My father was born in Australia and was an Officer in The Salvation Army. After living in New Zealand for almost 16 years he migrated to India and answered the call to a life as a missionary.
Meanwhile, my mother, who was also a Salvation Army Officer, also migrated from Norwich in England to India in 1921.
My parents later met in Madras and after marrying moved to a town on the plains called Bapatla, where they lived for 18 years.
My father’s first job was to train people in India who wanted to become ministers in The Salvation Army.
When they moved to Bapatla, he became the manager of a large training college as well as overseeing a boys boarding college. My mother helped him with his work but she also had her own role. She dedicated her time to serving people in a leprosy colony, where about 250 people lived.
Over time, she taught people who lived in the colony to knit, producing exquisite work. My parents were so enthusiastic about the knitting project that they bought all the umbrellas at the local market. They then used the ribs from the umbrellas as knitting needles.
My mother also approached mills and organisations, asking them to donate wool and materials. This project created a wonderful creative outlet for people who were sadly neglected by society.
In due course and with little fuss, I made my appearance. In those days (and still today in some places), girls were considered very unimportant.
“When my mother asked for a telegram to be sent to her husband to let him know he was a father, the hospital staff considered it to be of so little account that they didn’t bother.”
When my father finally returned and visited the hospital, the first he knew of his new baby was when the nurse greeted him at the door.
In true spirit, or perhaps in defiance, my parents went on to produce a further two daughters, my sisters Edna and Ruth.
There was always help around the house with a cook and amahs to look after us. The family cook was the soul of discretion and scrupulously clean. However, if ever mother had the temerity to reprimand him, his reaction was to purposely ensure the next meal was served cold.
“Life was very easy in the compound, without any dangers, and doors were not locked or closed. There was no thought of anybody stealing anything and we children led a happy and carefree life.”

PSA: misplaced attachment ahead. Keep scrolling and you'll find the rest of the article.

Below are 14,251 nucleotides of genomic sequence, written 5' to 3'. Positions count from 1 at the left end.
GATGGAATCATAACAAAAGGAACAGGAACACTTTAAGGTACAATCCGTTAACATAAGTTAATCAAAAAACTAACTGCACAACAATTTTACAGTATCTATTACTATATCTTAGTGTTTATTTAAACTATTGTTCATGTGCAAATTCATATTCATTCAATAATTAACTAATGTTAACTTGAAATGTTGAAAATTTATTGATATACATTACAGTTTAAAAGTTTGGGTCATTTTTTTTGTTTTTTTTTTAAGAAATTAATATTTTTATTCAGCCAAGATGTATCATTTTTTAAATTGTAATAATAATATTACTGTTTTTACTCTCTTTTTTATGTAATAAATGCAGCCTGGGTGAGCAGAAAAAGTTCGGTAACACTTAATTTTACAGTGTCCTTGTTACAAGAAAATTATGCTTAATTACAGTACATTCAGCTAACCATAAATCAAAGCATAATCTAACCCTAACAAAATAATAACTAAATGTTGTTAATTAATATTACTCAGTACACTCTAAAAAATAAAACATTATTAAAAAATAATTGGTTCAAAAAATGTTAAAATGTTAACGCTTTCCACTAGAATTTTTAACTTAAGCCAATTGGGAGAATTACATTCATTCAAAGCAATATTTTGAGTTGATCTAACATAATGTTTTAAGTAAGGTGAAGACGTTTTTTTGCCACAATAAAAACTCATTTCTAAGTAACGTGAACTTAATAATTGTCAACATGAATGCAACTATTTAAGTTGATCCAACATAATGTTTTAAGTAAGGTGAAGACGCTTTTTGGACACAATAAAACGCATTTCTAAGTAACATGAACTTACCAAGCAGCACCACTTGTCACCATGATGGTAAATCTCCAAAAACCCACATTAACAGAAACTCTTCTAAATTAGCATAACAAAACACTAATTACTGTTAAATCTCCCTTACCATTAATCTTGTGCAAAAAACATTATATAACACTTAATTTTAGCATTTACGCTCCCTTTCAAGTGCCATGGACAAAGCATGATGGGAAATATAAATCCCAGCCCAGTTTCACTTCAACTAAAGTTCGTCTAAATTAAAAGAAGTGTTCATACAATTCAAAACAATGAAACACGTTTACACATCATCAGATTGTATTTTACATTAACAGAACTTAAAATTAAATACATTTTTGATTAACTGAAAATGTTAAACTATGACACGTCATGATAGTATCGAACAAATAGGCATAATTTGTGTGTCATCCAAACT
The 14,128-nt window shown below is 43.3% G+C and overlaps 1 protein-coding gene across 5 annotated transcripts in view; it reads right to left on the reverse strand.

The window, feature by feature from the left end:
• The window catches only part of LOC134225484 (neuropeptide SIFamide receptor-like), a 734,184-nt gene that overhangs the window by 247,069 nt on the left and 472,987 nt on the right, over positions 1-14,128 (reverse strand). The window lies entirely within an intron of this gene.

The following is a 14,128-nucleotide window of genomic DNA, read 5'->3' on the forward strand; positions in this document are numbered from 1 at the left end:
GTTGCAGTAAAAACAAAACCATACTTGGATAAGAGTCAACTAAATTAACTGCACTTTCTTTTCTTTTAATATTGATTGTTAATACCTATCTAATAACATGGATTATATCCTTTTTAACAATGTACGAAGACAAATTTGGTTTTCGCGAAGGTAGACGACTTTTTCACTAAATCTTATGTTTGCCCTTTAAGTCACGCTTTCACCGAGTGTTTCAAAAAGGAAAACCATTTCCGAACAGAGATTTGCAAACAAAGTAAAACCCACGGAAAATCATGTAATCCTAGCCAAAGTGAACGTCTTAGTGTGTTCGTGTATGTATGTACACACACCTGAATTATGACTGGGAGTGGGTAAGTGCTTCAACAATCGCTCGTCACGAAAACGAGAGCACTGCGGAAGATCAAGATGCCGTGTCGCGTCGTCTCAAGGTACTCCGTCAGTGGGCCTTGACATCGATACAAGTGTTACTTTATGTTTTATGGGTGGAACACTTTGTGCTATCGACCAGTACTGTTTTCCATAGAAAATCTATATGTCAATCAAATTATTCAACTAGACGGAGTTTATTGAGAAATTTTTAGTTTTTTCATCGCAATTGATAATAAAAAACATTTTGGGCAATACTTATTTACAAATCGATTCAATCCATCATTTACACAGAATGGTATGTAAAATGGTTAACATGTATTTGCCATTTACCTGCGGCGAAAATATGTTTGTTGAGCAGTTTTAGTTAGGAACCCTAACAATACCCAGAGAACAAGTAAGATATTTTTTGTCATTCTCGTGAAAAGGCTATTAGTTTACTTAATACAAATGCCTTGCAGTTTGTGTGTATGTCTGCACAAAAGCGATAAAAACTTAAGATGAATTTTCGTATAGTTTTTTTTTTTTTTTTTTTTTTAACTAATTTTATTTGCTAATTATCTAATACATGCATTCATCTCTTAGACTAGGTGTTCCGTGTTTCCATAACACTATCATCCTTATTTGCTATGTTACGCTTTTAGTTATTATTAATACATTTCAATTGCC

At six years of age I was sent off to boarding school. The school, called Hebron, was about 300 miles from Bapatla in the Nilgiri Hills, and 8,000 feet above sea level.
There were 90 students, all from European families. In those days, Indian and Anglo-Indian children were not permitted to attend the same school. Most of the students were children of military or government personnel, although there was a child whose father was a jockey and another whose father was a pilot – a rare novelty in those days.
The school was beautiful, and behind it lay the magnificent tea plantations where we used to play.
Although non-denominational, the school was strictly run and church played an important role. All the teachers were women, either from England or Australia, and the curriculum was the same as that used in England.
During my time at Hebron, two sisters acted as joint principals and they were very strict – one used to walk around with a stick behind her back. I well remember talking in line one day as we marched up the long drive to church and feeling the sting of the dreaded stick.
The Salvation Army had a guesthouse near to the school and each family had its own suite of rooms, sharing a community kitchen and dining room.
Despite having to be sent off to boarding school and being away from home, our family was loving and close knit. When we were on holiday, my parents spent a lot of time playing with us and storing up on good times.
Our family was in India for 19 years, and in those days people in missionary services were allowed only six months leave every seven years. In 1940, just prior to finishing my final year at school, we returned to Australia.
“I’ve never been back to India, but maintain contact with one of my classmates, who now lives in America.”
While my parents continued their work with The Salvation Army, this time with the Red Shield, I went off to business college, got a job, and in time met and married John, settling down to domestic life.
John and Rita Biesheuval moved to Tea Gardens Grance in 1999 and were among the village’s first residents. Apart from enjoying their new home with their dog, Jamie, they undertook the enormous tasks of bringing some organisation to the community library. Later in life, John had a stroke and they found it necessary to leave Tea Gardens. They now call Aged Care Plus Woodport Retirement Village, home.